Forests are habitats in which the trees are the dominant form of vegetation. They occur in many regions and climates around the globe—the tropical rainforests of the Amazon basin, the temperate forests of eastern North America, and the boreal forests of northern Europe are just a few examples.
The species composition of a forest is often unique to that forest, with some forests consisting of many hundreds of species of trees while others consist of just a handful of species. Forests are constantly changing and progress through a series of successional stages during which species composition changes within the forest.
Thus, making general statements about forest habitats can be difficult. Yet despite the variability of our planet's forests, there are some basic structural characteristics that many forests share—characteristics that can help us to better understand both forests and the animals and wildlife that inhabit them.
Mature forests often have several distinct vertical layers. These include:
- forest floor
- herb layer
- shrub layer
These different layers provide a mosaic of habitats and enable animals and wildlife to settle into various pockets of habitat within the overall structure of a forest.
The forest floor is often blanketed with decaying leaves, twigs, fallen trees, animal scat, moss, and other detritus. The forest floor is where recycling occurs, fungi, insects, bacteria, and earthworms are among the many organisms that break down waste materials and ready them for reuse and recycling throughout the forest system.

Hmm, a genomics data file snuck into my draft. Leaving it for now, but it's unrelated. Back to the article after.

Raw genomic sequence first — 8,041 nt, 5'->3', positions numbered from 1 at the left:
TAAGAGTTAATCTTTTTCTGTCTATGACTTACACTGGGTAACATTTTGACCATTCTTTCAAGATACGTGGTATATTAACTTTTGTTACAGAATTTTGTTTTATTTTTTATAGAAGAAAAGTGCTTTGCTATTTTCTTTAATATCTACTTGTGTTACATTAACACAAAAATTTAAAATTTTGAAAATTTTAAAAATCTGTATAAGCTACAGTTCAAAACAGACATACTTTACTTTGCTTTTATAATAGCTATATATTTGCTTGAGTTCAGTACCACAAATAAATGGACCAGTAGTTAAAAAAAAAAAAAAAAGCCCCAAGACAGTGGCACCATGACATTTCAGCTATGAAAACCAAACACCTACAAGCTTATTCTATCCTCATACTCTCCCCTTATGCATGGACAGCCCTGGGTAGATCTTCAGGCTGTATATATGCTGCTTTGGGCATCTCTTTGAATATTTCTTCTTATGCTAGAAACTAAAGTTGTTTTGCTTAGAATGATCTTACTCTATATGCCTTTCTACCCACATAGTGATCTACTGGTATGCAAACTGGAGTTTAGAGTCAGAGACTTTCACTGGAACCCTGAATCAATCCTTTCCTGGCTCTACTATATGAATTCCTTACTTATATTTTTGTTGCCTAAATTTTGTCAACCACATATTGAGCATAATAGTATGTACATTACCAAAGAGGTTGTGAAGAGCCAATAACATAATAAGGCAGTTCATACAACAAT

The herb layer of the forest is dominated by herbaceous (or soft-stemmed) plants such as grasses, ferns, wildflowers, and other ground cover. Vegetation in the herb layer often gets little light and in forests with thick canopies, shade tolerant species are predominant in the herb layer.
The shrub layer is characterized by woody vegetation that grows relatively close to the ground. Bushes and brambles grown where enough light passes through the canopy to support shrub growth.
The understory of a forest consists of immature trees and small trees that are shorter than the main canopy level of the tree. Understory trees provide shelter for a wide range of animals. When gaps form in the canopy, often times understory trees take advantage of the opening and grow to fill in the canopy.
The canopy is the layer where the crowns of most of the forest's trees meet and form a thick layer.
Emergents are trees whose crowns emerge above the rest of the canopy.